Daily US Times: In Australia, a real estate agent’s failure to use an apostrophe in a Facebook post could prove costly after a court declined to dismiss a defamation case against him on the basis it was trivial.
Anthony Zadravic posted late on 22 October last year that another real estate agent was “selling multi million $ (sic) homes in Pearl Beach but can’t pay his employees superannuation”.
The post read: “Shame on you Stuart!!! 2 yrs and still waiting!!!”
There is a suggestion the New South Wales Central Coast realtor meant to have an apostrophe after the word employee and was only referring to his experience.
He says the Facebook post, written about 10.30pm, was deleted within 12 hours and was not capable of defaming the people as claimed.
The court resources and legal costs required to determine the claim would also be out of all proportion to the interest at stake, he claimed.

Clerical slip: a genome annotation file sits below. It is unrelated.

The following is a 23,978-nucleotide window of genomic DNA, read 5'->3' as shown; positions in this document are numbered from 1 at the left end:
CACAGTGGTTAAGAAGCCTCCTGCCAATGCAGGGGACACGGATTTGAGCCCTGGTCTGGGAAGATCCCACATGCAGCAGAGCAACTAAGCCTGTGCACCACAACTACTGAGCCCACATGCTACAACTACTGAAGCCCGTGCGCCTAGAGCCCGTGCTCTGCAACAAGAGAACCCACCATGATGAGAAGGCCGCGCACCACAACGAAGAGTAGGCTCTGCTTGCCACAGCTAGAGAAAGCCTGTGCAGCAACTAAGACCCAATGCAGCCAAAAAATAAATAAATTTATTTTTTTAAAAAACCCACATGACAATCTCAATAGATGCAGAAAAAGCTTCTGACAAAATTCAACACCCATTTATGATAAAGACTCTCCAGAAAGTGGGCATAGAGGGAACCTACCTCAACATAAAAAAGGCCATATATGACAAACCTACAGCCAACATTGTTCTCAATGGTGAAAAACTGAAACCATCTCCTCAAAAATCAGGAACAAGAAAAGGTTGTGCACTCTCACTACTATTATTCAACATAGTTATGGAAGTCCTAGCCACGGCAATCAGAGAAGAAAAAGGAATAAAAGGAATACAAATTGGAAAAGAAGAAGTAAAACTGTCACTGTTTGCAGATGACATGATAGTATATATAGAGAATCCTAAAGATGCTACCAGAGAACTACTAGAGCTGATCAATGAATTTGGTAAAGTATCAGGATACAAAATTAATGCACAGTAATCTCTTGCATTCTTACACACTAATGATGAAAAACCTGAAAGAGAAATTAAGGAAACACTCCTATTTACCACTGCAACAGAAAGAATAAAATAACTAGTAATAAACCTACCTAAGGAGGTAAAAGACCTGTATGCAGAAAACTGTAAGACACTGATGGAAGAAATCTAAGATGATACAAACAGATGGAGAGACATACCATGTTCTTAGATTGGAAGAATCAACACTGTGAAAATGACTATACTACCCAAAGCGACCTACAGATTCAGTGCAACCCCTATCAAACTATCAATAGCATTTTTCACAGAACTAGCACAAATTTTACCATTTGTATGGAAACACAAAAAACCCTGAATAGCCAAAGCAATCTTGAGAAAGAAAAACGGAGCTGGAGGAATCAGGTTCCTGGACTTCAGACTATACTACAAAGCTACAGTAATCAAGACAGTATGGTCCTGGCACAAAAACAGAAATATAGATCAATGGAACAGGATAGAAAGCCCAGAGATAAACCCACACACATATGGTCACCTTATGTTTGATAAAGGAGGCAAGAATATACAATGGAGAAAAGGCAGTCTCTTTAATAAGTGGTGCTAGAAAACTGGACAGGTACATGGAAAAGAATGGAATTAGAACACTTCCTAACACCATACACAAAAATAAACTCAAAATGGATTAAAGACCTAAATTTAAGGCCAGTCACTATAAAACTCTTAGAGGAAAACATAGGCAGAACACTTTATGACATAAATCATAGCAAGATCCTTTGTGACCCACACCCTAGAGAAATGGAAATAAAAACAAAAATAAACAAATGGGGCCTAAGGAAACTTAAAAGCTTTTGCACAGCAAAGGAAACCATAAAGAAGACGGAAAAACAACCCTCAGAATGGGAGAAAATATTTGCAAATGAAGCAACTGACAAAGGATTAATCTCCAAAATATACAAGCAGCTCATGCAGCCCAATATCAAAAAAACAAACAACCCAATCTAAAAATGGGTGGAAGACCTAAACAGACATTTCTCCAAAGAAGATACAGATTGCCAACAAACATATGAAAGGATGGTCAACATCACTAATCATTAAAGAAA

But last week, the New South Wales district court turned down his application to dismiss, pointing to the seriousness of the claims in the post and finding the alleged defamatory meanings reasonably capable of being conveyed.
Judge Judith Gibson said the difficulty for Anthony Zadravic was the use of employees in the plural as it suggests “a systematic pattern of conduct”.
On Thursday, she said: “To fail to pay one employee’s superannuation entitlement might be seen as unfortunate; to fail to pay some or all of them looks deliberate.”
She heard the estimated cost of the trial was $160,000 and if senior counsel was retained, the cost could rise $250,000.
But it was not relevant that those costs far exceeded the potential award of damages.